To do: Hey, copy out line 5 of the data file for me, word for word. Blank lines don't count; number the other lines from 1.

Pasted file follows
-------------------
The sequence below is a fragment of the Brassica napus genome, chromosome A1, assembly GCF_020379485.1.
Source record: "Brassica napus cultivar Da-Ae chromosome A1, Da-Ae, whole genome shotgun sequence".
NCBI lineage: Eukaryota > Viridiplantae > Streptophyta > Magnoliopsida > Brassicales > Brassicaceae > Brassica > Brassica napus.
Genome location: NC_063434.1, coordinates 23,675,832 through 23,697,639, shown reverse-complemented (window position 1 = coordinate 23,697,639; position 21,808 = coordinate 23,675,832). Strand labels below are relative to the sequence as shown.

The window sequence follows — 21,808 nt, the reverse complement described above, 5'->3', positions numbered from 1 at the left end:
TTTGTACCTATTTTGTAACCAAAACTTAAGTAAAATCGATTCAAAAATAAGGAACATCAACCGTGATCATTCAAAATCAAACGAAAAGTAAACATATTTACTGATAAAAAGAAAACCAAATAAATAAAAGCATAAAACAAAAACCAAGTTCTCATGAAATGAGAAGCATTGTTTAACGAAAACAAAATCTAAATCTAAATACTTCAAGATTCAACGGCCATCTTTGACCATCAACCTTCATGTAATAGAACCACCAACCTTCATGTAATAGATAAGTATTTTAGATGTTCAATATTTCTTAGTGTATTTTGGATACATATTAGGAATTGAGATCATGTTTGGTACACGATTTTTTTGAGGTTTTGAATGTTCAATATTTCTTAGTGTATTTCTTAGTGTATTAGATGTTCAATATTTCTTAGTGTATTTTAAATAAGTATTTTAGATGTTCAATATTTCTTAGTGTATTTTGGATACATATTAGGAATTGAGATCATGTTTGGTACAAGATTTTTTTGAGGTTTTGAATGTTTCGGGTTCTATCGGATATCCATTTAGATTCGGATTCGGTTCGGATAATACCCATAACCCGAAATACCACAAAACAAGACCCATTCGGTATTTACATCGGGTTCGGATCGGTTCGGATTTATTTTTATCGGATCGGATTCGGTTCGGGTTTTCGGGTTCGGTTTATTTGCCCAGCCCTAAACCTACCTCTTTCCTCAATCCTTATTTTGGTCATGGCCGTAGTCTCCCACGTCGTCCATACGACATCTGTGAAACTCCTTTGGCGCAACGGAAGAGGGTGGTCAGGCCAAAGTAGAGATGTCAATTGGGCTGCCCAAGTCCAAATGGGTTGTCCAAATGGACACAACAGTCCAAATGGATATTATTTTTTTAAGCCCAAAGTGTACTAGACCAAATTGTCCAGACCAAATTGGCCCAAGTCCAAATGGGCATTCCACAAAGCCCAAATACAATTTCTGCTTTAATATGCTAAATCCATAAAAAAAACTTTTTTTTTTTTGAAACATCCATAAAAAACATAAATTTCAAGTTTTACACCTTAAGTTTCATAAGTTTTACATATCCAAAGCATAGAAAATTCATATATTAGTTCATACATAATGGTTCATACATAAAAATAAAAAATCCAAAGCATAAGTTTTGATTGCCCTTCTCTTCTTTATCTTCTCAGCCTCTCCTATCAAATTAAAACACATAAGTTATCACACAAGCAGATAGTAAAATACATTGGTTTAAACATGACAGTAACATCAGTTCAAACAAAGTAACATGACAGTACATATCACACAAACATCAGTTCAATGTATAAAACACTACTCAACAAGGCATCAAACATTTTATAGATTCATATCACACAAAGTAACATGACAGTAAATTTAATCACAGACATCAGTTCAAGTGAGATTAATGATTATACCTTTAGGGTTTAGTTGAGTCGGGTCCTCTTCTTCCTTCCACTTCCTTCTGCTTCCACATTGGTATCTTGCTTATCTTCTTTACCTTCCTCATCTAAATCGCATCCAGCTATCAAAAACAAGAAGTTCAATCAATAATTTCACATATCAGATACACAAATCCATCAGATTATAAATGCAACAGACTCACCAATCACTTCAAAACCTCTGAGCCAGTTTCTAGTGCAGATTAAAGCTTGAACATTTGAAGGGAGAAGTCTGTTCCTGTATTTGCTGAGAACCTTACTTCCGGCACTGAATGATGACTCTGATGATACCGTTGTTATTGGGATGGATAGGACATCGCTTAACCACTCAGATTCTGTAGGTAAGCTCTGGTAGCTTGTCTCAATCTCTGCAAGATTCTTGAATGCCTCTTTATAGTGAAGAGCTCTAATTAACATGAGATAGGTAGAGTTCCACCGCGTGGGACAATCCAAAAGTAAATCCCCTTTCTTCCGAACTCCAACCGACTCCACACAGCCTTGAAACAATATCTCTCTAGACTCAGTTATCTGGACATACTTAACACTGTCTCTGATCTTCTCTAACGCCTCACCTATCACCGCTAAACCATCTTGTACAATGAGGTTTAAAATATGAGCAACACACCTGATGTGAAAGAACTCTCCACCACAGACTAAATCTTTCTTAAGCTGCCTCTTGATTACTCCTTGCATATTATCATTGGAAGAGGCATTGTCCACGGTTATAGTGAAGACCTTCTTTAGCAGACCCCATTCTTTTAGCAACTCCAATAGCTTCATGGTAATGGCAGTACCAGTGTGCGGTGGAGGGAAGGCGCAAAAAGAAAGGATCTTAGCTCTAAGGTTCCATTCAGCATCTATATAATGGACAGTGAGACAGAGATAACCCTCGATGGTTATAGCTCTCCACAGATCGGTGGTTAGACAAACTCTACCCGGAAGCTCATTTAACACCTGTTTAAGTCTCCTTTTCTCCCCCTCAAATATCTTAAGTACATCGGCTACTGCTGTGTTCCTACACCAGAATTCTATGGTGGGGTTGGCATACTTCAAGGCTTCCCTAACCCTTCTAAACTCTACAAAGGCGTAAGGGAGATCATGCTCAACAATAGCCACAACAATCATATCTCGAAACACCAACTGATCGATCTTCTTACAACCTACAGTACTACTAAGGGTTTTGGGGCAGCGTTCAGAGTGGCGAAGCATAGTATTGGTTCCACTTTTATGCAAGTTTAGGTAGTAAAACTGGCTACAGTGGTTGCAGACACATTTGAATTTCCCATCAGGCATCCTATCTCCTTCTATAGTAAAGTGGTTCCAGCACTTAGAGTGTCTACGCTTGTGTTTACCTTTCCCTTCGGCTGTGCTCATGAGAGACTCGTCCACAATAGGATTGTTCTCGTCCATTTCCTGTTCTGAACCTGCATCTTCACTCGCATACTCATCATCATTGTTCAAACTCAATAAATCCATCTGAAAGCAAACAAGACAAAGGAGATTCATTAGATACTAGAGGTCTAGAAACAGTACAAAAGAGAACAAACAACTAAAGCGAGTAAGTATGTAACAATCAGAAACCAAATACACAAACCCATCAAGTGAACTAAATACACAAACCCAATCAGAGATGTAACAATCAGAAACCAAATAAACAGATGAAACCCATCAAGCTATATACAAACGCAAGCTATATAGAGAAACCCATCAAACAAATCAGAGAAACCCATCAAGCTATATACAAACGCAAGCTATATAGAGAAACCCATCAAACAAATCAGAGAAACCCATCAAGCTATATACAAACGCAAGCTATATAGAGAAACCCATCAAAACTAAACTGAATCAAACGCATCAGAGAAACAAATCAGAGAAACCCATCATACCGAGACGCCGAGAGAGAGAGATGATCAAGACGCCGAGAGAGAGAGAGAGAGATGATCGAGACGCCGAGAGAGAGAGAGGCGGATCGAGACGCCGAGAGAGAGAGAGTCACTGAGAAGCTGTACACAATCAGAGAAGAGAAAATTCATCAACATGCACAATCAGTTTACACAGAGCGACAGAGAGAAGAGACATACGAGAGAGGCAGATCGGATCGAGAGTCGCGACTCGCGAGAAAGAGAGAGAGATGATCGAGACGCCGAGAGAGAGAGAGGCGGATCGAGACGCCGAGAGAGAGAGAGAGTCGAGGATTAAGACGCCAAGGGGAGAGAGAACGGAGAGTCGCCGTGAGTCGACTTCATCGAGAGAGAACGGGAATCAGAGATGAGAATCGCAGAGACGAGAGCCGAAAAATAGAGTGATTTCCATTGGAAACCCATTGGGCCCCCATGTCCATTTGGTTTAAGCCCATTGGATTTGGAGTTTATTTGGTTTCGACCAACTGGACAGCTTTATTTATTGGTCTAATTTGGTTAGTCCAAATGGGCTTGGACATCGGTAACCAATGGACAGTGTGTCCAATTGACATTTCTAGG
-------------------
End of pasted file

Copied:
The window sequence follows — 21,808 nt, the reverse complement described above, 5'->3', positions numbered from 1 at the left end: